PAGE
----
Investors have taken notice. Chinese tech stocks, once darlings for Hong Kong and New York investors, are among the worst performers of the year.

Shares of Tencent, which was looking to become the first Asian company to hit a US$1 trillion valuation, have dropped more than 40 per cent so far this year. Alibaba, which was seen as China’s answer to Amazon with their similar business models and market caps just five years ago, is now worth less than a fifth of the US giant after the Chinese firm’s stock price fell by half in the past 12 months.

Overseas investors who sought to buy into China’s growth story saw their faith shaken after US-listed education technology stocks tumbled under Beijing’s crackdown on the industry, as well as Beijing’s launch of an unprecedented cybersecurity review into ride-hailing giant Didi Chuxing just two days after its initial public offering in New York on June 30. After five tumultuous months that saw its shares plunged to half the IPO price, Didi announced in December it would remove its stock from New York to list in Hong Kong.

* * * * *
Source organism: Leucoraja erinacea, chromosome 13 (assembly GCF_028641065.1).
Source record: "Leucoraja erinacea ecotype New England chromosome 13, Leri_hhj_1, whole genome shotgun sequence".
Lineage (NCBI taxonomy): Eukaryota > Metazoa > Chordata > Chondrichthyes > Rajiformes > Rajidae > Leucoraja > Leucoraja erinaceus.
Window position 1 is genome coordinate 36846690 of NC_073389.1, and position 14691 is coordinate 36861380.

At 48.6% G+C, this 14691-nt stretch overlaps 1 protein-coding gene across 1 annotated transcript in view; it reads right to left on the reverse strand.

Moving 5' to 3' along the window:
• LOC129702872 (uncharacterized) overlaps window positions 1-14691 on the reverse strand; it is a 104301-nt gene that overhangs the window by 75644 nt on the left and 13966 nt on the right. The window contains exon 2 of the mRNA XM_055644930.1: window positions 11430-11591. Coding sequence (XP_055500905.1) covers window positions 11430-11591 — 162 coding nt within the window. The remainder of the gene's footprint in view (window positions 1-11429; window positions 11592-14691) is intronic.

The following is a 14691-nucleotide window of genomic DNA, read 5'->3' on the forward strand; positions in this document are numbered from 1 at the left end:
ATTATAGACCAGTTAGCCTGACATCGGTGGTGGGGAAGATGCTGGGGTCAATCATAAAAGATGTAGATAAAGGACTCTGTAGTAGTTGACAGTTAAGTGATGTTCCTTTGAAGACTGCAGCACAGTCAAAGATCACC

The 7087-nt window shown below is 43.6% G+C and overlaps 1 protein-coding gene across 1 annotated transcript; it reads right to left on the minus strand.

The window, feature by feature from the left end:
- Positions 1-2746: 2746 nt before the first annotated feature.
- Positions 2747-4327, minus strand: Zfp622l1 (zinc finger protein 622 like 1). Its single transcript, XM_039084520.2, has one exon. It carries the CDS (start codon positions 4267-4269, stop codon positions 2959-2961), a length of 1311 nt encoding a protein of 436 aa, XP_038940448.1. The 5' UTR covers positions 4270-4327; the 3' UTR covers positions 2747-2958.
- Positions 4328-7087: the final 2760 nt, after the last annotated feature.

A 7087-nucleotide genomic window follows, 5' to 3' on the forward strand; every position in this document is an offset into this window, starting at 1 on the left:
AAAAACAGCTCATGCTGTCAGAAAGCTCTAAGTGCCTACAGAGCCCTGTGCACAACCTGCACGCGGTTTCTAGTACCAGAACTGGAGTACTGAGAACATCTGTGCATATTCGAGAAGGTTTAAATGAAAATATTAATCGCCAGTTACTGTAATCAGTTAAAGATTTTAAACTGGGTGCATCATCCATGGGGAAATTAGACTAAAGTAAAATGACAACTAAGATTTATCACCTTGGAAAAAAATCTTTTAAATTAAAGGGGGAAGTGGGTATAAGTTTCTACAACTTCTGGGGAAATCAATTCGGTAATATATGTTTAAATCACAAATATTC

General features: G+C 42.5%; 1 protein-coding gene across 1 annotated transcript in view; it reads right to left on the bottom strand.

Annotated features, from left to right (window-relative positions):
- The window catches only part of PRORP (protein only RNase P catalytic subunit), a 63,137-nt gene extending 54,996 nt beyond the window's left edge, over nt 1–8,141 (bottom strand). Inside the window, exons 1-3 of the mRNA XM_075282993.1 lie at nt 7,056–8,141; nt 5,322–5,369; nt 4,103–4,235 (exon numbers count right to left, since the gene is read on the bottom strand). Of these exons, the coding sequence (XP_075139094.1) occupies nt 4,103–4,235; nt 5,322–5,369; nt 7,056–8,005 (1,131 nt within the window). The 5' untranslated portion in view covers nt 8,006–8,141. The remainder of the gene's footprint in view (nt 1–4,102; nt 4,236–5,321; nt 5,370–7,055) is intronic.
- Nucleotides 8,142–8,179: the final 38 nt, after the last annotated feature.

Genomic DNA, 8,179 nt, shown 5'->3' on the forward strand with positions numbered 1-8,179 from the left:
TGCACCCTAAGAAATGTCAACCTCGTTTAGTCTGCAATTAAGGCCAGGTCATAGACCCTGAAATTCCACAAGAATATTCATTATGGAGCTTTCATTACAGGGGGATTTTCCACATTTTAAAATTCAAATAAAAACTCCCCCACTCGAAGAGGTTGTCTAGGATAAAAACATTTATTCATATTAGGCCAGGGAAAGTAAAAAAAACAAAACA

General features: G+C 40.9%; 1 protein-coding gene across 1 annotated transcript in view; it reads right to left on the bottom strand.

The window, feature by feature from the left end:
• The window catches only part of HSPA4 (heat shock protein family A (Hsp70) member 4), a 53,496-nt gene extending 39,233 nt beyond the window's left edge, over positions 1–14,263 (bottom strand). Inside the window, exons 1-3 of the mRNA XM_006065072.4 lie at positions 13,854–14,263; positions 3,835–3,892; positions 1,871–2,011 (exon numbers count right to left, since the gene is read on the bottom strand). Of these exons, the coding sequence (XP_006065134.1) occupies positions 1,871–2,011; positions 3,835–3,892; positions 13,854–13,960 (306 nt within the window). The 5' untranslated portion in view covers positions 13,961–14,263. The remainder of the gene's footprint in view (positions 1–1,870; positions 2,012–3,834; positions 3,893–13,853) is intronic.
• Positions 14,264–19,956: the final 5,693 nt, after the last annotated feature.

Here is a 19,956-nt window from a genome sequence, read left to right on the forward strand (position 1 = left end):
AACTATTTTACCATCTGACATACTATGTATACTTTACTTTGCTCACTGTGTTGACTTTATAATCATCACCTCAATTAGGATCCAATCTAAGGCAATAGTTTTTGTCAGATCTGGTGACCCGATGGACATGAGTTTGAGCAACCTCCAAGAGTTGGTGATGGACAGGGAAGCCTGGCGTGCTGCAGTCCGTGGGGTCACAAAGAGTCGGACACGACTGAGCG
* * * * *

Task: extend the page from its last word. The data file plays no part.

Even for venture capitalists and private-equity firms that are willing to take the risk, the justification is weakening. SoftBank, one of the biggest winners from the rise of China’s tech firms, said in August it would be cautious about Chinese investments. ByteDance, China’s most successful tech start-up in the past decade and owner of a US$400 billion social media empire, has to postpone its plan to go public to until at least late 2022 because of regulatory hurdles, a hiccup that has caused unease among some of its early investors who were expecting a quicker windfall.